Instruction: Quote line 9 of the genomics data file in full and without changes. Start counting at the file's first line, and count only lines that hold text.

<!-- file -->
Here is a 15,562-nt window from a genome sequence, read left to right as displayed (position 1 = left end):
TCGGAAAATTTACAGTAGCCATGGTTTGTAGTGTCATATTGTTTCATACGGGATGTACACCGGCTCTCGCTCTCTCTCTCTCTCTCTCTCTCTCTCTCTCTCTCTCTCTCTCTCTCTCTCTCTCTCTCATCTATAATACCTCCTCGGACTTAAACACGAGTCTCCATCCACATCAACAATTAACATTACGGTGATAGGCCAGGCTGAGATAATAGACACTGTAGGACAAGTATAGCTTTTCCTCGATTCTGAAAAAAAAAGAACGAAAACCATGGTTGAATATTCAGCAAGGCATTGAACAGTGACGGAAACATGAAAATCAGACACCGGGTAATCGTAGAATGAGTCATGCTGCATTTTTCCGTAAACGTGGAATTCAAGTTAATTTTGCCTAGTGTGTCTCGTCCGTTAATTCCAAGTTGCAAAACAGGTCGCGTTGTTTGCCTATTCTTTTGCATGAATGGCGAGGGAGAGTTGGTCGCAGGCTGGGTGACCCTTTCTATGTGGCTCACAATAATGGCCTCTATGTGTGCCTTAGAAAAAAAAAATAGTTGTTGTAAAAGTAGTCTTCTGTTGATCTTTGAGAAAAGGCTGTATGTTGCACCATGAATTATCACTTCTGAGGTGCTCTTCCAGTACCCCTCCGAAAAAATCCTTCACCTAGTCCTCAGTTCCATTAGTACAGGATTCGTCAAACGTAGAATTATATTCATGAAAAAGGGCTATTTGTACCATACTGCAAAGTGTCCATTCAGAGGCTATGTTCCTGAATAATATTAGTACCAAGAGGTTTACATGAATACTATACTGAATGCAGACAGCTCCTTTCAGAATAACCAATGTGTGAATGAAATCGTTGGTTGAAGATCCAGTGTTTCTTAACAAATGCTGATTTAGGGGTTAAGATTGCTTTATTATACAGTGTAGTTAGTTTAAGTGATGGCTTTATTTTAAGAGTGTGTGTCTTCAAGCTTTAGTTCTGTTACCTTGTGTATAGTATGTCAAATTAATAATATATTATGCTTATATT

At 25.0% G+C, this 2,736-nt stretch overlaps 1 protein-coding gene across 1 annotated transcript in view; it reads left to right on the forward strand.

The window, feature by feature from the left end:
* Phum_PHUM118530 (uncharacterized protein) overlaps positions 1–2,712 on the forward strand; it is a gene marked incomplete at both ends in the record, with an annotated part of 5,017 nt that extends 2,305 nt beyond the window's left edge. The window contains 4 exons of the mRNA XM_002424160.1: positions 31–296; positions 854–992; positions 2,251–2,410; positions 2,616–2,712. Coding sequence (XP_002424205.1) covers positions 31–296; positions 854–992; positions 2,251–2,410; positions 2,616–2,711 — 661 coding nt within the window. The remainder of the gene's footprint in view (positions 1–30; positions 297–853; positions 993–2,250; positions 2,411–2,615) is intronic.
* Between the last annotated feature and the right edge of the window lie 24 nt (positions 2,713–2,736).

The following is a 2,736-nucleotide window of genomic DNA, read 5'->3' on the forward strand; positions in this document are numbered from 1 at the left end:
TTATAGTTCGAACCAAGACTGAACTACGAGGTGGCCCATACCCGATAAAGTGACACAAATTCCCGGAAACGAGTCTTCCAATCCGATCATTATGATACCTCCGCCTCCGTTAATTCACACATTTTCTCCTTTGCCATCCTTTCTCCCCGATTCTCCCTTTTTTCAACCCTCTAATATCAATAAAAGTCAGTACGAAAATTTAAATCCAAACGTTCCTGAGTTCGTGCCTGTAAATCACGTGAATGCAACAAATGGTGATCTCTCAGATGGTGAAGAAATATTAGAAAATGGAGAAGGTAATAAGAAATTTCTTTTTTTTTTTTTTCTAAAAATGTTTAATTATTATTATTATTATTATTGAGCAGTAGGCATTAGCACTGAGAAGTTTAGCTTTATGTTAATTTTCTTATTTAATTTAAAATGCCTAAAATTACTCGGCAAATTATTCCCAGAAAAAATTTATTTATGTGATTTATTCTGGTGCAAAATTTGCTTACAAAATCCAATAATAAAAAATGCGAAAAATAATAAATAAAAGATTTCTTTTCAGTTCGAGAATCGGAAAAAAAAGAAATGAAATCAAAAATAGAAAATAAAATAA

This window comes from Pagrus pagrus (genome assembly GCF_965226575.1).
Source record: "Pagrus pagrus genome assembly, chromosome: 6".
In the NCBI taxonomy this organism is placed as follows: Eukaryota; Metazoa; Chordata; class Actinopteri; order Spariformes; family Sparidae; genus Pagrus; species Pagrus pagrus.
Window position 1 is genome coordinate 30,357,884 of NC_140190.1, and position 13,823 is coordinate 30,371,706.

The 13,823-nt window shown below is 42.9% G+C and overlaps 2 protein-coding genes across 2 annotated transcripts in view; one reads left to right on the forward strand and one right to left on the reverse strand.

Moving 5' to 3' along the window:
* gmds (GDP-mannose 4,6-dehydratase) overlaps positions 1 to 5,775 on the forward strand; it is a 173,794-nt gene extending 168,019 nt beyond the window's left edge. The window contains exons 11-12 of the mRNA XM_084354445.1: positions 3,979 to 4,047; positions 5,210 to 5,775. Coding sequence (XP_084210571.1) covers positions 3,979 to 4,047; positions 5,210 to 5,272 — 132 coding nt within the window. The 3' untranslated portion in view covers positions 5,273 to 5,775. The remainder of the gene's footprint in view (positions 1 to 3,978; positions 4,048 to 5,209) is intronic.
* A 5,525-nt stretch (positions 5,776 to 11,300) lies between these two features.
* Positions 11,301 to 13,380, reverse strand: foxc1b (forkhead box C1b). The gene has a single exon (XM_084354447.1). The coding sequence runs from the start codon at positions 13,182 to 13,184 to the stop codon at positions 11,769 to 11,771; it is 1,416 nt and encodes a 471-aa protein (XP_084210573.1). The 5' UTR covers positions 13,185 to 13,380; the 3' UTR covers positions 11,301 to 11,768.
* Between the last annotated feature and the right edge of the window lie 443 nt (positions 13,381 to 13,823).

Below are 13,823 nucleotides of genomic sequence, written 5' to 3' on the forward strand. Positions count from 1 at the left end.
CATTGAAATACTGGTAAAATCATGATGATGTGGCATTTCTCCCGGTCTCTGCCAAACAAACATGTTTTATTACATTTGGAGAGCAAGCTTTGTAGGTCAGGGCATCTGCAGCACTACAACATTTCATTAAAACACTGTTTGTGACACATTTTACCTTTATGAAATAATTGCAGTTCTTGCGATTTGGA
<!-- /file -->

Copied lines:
This window comes from Pagrus pagrus (genome assembly GCF_965226575.1).